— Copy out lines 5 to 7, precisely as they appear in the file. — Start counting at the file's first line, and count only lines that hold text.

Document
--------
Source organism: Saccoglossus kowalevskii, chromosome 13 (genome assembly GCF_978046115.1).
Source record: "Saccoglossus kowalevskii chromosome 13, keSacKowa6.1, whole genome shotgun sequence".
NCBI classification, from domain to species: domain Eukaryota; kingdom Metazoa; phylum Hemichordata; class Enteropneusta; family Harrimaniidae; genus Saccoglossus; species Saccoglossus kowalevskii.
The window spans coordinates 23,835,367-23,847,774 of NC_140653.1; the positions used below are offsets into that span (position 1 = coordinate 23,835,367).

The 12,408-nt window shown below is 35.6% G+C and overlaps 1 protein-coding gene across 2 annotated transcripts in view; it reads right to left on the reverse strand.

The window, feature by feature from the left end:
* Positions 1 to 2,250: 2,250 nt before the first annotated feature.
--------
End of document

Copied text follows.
The 12,408-nt window shown below is 35.6% G+C and overlaps 1 protein-coding gene across 2 annotated transcripts in view; it reads right to left on the reverse strand.

The window, feature by feature from the left end:
* Positions 1 to 2,250: 2,250 nt before the first annotated feature.